It is unlikely that we will convince a majority of New Zealanders to defy traditional politics and eschew both Labour and National - and the already-established minor parties - in favour of a new Radical Party… But we might just be able to rally enough people around a defined set of radical policies - enough, even, to ensure a new balance of power.

What, exactly, am I proposing? I believe that a minor party campaigning on a platform of three radical policies could spark transformational change here in Aotearoa New Zealand, and that MMP could facilitate this strategy. This party - let’s call it the Change! Party - would propose three policies. Each of these policies would be well-defined; it would be connected to one of our three crises (neoliberalism, ongoing oppression, or climate change); and it would have been painstakingly planned. Crucially, each of these policies, if implemented, would contribute toward radical change in one of those areas. On all other issues, the party would remain neutral.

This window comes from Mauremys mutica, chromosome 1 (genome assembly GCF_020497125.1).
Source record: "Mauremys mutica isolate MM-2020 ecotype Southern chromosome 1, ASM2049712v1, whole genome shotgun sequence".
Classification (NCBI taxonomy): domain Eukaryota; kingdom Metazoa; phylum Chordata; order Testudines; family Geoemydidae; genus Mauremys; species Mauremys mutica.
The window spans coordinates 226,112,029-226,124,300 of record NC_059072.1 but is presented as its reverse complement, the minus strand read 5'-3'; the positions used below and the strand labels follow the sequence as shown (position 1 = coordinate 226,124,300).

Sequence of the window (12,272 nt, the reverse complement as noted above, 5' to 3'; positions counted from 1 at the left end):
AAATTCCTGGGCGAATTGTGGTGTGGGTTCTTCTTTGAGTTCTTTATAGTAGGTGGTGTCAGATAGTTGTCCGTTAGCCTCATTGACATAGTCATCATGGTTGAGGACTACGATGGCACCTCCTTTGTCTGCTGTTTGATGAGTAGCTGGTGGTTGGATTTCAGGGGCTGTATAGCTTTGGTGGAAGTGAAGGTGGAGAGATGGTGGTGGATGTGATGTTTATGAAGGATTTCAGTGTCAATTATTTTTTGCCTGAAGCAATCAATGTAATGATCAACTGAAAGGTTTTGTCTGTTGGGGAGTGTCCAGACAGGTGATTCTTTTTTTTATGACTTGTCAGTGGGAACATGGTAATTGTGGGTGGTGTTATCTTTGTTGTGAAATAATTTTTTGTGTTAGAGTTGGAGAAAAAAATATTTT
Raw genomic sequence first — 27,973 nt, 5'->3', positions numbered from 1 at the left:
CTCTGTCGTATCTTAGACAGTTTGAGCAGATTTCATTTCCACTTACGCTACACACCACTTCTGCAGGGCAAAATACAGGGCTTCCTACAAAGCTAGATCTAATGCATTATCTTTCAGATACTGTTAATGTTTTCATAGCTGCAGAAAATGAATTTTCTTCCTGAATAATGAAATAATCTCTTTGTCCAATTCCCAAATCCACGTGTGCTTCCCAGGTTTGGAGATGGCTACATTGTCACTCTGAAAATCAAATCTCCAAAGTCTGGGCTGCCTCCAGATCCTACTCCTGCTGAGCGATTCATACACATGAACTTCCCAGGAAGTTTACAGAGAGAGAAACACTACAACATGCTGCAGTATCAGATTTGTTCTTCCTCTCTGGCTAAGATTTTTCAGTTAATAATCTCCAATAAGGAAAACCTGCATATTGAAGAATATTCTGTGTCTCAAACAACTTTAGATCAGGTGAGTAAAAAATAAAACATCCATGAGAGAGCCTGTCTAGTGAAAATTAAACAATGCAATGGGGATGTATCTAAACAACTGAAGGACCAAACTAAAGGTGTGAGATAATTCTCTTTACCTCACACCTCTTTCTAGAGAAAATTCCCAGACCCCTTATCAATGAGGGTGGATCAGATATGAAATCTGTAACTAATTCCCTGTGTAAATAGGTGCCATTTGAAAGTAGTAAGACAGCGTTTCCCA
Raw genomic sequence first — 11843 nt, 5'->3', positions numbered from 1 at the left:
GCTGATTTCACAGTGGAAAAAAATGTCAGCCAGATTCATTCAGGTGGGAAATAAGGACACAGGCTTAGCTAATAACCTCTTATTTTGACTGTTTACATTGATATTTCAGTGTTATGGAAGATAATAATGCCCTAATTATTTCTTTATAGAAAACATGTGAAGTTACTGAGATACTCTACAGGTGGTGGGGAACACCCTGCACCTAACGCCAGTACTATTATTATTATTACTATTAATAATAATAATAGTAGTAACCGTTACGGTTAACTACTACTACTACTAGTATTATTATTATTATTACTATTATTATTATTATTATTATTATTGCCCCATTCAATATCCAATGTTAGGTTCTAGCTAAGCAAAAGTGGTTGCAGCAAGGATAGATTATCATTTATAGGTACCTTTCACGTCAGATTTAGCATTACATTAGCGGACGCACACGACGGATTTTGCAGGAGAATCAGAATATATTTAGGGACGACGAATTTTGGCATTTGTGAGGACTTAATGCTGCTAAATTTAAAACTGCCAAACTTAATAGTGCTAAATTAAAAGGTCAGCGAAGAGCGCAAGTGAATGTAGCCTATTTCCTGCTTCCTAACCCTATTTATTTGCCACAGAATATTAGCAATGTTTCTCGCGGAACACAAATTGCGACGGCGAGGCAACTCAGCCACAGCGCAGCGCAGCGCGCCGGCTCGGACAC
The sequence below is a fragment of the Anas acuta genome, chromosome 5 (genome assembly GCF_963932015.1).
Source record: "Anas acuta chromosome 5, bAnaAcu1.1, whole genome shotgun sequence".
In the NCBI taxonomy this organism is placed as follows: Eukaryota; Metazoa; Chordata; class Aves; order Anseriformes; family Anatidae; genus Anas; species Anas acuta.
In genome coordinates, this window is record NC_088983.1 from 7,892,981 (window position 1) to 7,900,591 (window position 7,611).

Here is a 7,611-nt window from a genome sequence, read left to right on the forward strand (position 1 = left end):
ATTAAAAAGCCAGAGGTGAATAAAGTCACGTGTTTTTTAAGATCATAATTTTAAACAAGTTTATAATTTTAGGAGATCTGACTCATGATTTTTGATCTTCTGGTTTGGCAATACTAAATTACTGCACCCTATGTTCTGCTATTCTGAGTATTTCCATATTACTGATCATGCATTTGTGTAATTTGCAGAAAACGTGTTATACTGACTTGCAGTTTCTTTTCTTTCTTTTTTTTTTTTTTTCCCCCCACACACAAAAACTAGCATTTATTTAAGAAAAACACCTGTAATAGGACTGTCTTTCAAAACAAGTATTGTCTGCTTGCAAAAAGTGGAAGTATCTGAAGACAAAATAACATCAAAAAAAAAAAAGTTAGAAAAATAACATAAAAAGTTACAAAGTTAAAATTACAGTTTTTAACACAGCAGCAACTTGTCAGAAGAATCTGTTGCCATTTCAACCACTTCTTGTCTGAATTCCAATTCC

A radical policy need not be ‘extreme’ or far-fetched. What qualifies a policy as radical is its potential to transform our society. One such policy might be to make te reo Māori compulsory in schools - a proposal which there is currently a lot of public support for. This policy would address the crisis of oppression, focusing on tāngata Māori (Māori people) and te ao Māori (the Māori world). The main aim of this policy wouldn’t be to revitalise the language - teaching it in schools won’t, in itself, accomplish that - but to foster understanding between Māori and tauiwi. Although this policy would not completely solve the problem of oppression, the understanding it generated would have profound implications for the future of our society. With an understanding of te ao Māori, our citizens would be better equipped to dismantle white supremacy, and together we would be able to construct a society that is truly inclusive and that draws on the collective strengths of our peoples. There are, of course, those who say that such a policy is unfeasible - but at least one academic has estimated that, if the political will was there, we could develop the capacity to teach te reo to all students up to Year 10 (i.e. fourth form) within six years.